919 F.2d 146
NOTICE: Ninth Circuit Rule 36-3 provides that dispositions other than opinions or orders designated for publication are not precedential and should not be cited except when relevant under the doctrines of law of the case, res judicata, or collateral estoppel.
UNITED STATES of America, Plaintiff-Appellee,
Mary Annette ELLIS, Defendant-Appellant.
United States Court of Appeals, Ninth Circuit.
Submitted Nov. 8, 1990.*
Decided Nov. 26, 1990.
Before EUGENE A. WRIGHT, POOLE and DAVID R. THOMPSON, Circuit Judges.
Mary Annette Ellis ("Ellis") appeals her sentence under the sentencing guidelines. She contends that the district court erroneously concluded that it could not grant probation under the sentencing guidelines. We affirm.
Ellis was indicted with a co-defendant for possession with intent to distribute cocaine base. She failed to appear for pretrial motions and was subsequently arrested in Georgia. Ellis entered a guilty plea to charges that she had delivered controlled substances, and that she had violated her conditional release by failing to appear in court. The underlying indictment was dismissed.
At sentencing, the court stated, "[I]f I felt I could legally, I would put you on probation ... But I do not believe that I am allowed to do so under the Guideline."
Ellis appeals the district court's determination that she was not eligible for probation under the Sentencing Guidelines. Appeal was made to this court pursuant to 18 U.S.C. Sec. 3742(a).
STANDARD OF REVIEW
Legal issues regarding the application of the Guidelines are reviewed de novo. United States v. Wills, 881 F.2d 823, 825 (9th Cir.1989).
Ellis is not eligible for probation. Although 18 U.S.C. Sec. 3561 does not expressly prohibit probation in Ellis' case, U.S.S.G. 5B1.1 does prohibit probation because the minimum term prescribed by the Guidelines for Ellis' offense is greater than six months.1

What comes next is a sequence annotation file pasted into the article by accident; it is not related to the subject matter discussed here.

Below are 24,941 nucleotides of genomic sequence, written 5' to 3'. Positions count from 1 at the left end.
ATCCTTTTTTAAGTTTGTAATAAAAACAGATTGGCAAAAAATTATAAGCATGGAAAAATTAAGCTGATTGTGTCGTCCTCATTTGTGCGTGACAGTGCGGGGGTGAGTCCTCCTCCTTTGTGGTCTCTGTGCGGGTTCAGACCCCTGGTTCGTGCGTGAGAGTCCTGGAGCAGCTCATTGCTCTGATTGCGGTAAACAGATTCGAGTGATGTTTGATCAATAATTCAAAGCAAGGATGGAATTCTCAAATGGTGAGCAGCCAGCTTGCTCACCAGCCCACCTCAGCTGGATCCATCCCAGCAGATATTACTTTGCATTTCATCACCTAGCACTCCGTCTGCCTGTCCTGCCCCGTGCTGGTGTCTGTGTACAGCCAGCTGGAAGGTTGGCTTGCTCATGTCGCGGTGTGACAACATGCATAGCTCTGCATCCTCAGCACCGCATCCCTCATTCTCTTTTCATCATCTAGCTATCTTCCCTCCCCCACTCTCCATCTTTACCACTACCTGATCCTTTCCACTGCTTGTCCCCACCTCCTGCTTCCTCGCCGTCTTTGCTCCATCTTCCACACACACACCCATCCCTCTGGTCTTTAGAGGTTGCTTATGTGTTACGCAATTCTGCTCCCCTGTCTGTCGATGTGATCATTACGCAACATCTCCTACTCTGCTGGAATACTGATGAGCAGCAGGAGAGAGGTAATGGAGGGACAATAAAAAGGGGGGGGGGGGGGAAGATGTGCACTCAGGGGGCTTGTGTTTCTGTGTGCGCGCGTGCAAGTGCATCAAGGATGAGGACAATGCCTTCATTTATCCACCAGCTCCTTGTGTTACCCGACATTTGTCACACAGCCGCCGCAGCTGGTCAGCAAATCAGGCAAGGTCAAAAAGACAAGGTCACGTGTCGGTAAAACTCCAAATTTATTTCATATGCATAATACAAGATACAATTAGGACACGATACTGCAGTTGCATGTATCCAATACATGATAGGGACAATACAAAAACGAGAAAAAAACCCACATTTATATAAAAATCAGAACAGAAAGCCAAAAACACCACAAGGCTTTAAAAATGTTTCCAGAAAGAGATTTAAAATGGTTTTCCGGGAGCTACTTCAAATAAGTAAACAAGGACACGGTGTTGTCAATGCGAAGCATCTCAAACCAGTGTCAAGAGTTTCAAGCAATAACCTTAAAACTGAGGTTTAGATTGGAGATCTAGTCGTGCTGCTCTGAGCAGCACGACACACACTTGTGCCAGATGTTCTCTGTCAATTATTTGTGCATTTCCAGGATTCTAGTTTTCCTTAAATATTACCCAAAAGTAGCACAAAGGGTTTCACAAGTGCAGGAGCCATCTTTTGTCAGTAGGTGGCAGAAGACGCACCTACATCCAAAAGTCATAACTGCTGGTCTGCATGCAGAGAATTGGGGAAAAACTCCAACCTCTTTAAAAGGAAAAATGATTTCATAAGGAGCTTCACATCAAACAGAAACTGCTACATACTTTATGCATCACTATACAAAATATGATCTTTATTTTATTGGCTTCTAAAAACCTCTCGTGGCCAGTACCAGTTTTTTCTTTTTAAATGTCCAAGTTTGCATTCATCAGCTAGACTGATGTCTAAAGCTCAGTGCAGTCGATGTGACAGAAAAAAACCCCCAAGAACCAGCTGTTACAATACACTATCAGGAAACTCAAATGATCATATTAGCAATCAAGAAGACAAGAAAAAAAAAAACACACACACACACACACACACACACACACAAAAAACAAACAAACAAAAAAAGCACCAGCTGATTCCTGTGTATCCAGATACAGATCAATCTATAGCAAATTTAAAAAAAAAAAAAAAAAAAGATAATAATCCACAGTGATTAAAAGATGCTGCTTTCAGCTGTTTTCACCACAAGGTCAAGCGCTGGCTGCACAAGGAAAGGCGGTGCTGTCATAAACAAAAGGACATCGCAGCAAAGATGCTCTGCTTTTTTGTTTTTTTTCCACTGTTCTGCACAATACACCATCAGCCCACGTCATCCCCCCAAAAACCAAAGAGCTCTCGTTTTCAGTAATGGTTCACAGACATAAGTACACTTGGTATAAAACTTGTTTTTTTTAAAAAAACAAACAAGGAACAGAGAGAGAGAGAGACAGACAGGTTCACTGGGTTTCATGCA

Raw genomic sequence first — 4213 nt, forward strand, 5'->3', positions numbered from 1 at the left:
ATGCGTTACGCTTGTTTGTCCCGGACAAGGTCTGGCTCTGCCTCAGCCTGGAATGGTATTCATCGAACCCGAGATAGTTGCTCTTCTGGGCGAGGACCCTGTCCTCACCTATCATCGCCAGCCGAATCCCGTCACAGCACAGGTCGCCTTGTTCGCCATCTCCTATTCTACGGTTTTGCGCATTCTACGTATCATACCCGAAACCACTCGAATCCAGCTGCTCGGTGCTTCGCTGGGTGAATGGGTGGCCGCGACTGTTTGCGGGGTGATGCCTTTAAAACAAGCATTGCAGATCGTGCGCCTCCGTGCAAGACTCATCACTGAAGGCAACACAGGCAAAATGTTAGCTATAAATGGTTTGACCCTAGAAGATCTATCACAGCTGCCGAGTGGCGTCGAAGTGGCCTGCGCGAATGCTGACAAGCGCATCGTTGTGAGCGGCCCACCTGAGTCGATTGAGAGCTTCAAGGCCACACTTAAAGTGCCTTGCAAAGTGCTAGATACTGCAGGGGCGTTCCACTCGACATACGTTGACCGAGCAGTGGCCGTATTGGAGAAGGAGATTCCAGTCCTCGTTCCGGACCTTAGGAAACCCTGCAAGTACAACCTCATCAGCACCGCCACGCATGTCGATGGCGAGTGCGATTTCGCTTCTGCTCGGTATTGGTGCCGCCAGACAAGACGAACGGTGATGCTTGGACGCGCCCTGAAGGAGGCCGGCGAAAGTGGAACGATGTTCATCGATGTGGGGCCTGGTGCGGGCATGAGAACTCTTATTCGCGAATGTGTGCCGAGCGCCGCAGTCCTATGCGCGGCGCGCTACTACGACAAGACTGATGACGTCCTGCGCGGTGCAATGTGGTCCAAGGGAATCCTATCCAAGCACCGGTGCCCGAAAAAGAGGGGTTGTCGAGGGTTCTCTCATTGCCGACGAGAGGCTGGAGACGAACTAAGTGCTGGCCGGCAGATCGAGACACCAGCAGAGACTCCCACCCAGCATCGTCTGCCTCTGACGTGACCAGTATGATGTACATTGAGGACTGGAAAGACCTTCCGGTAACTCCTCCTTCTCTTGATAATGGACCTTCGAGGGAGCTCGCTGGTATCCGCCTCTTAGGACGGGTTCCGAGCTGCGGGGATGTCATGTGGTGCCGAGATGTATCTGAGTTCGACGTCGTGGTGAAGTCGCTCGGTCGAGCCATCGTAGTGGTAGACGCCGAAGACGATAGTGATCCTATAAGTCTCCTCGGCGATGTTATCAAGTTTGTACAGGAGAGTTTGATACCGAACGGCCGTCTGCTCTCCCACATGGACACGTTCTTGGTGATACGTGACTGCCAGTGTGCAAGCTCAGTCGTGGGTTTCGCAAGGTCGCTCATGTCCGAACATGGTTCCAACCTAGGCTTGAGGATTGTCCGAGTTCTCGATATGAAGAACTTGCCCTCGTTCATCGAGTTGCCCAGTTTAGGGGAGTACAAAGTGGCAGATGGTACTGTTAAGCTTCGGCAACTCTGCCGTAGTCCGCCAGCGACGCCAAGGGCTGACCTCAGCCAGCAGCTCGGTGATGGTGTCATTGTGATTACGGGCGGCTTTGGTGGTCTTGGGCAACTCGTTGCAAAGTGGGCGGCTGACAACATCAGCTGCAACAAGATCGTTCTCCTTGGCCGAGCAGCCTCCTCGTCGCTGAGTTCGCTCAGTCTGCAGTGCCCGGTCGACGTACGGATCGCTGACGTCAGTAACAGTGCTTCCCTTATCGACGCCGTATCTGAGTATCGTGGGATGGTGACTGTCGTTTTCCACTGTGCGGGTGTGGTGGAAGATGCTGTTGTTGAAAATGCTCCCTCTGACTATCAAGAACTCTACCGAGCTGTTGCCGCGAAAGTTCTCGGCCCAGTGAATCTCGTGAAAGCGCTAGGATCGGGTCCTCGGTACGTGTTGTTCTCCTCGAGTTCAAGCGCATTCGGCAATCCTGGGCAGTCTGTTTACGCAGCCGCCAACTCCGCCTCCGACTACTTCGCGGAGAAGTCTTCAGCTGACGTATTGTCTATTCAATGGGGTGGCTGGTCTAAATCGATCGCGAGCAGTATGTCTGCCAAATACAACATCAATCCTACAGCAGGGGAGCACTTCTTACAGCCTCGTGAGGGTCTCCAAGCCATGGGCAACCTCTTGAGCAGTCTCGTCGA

Ellis argues that probation in her case is a discretionary matter when viewing the statutory scheme as a whole. She asserts that the Guidelines are in conflict with federal statutes and that the statutes control. However, we find no such conflict. None of the statutes cited by Ellis mandate that a court have discretionary power to impose probation.
Under 28 U.S.C. Sec. 994(a)(J) the Sentencing Commission is required to determine, consistent with statutes, what offenses should receive probation as an option. The Commission limited probation to a certain set of cases. Ellis does not have such a case. Her sentencing range is 15 to 21 months which is greater than the sixth month ceiling imposed by U.S.S.G. 5B1.1. The district court sentenced her to 15 months, the minimum term.
In United States v. Belgard, 894 F.2d 1092 (9th Cir.1990), this court held that the Guidelines' restrictions on probation were not unconstitutional. Ellis asserts that the court failed to consider legislative history and all relevant sections of Title 18 in making its determination. Legislative history, however, indicates that the Statutory Reform Act created no presumption for or against probation and that the Guidelines could delineate when probation is appropriate. 1984 U.S. Code, Congressional and Administrative News, 3182, 3273.
Ellis draws an analogy between her situation and that in United States v. Wills, 881 F.2d 823 (9th Cir.1989), in which this court held that a judge had discretion to impose consecutive or concurrent sentences under 18 U.S.C. Sec. 3584(a) although U.S.S.G. 5G1.3 arguably limited a judge's discretion. We held in that case, as we hold in this case, that the Guidelines must be construed as consistent with statutory law. Because federal statutes do not expressly confer discretion upon the trial court to grant probation, the Guidelines can regulate in this area.
The panel finds this case appropriate for submission without oral argument pursuant to Ninth Circuit Rule 34-4 and Fed.R.App.P. 34(a)
This disposition is not appropriate for publication and may not be cited to or by the courts of this circuit except as provided by 9th Cir.R. 36-3
18 U.S.C. Sec. 3561 permits probation unless, among other things, the "offense is an offense for which probation has been expressly precluded."